Just to play Devil’s Advocate . . . you aren’t the one operating a pizzeria in a depressed economy of 2200 people in a rural GA county. Can I make MY point any harder? Pride, I do take to the bank in dollars. Here;s the thing: so many people make blanket statements and proclaim them “fact”, then the reality is that each store in each marketplace is almost a living entity with its own sentience. Sure, there are general guidelines that are truisms that can improve or decline business in each place. The single most important factor in the success of my store in my location at this time is the success my wife and I have of expressing our collective personality through the business model we execute.

For example: Door hangers have had some limited value . . . but they aren’t the silver marketing bullet that it is in places with an apartment complex, a college, an office building, etc. We have none of these resources within 15 miles to door hang. So, it has a very specific use that isn’t as great as other have found.

Another example: Grande cheese is touted by some as the “End All Arguments” about what cheese to use. Seems that the sauce/flavor profile, the oven, the customer taste preferences all make more difference than listening to a guy typing on a computer. Our customers preferred current cheese 3 to 1 over Grande. I ain’t switching, even if it saves me 7 cents on a pie. I love the cheese on its own, but less so on my pizzas.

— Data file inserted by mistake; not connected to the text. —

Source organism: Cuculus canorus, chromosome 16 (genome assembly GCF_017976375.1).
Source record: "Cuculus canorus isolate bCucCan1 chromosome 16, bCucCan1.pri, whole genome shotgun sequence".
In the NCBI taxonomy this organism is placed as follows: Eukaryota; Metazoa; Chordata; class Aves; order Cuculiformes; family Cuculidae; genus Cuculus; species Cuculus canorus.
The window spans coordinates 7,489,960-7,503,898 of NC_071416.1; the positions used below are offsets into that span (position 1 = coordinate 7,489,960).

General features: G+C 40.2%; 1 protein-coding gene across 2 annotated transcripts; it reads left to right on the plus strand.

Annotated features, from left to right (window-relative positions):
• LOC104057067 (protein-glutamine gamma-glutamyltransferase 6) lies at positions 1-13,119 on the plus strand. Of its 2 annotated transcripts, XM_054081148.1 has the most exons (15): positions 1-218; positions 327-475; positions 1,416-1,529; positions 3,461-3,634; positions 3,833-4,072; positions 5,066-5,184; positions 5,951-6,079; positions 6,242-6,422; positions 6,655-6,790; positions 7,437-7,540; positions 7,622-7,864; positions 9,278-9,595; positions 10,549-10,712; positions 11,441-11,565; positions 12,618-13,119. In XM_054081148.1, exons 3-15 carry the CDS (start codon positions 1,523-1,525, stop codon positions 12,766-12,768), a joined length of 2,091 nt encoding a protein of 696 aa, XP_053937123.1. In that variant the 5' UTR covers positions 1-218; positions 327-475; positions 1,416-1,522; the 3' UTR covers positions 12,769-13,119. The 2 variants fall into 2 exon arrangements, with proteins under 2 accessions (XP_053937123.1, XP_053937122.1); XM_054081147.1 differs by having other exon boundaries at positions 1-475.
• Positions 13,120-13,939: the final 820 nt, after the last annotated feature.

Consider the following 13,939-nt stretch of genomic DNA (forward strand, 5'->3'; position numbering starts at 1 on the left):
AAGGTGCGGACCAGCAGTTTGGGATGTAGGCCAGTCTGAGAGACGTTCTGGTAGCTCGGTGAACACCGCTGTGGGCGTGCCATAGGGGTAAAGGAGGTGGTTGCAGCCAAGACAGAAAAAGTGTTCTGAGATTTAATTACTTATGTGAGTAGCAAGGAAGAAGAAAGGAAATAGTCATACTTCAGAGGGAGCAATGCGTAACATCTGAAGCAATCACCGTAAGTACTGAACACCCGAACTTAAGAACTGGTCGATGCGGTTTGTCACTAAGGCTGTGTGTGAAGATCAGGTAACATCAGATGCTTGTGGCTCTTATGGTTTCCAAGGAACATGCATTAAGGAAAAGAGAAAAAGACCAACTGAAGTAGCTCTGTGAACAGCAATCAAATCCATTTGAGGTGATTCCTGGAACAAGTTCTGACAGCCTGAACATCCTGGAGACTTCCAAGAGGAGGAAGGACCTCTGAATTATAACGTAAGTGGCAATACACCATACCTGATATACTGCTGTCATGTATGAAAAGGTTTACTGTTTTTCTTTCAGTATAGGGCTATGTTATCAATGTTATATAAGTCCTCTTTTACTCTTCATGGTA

I don’t have to come in third at a world competition . . . just 1st in West Georgia. I am doing that one month at a time.

Excellent points Nicko.

I’m doing great sales and increases well above the current eating out of home food index of -2%. We are at +21.7% so we must be doing something right. PH are closing stores left right and centre and have 80% of their stores up for franchising. Their sales are down something like 40%. Our other “cheap” franchise outside of Domino’s is Eagle Boys and just about all of their franchised stores in our state are for sale. One was doing $20K per week 5 years ago and now struggles to hit $10K .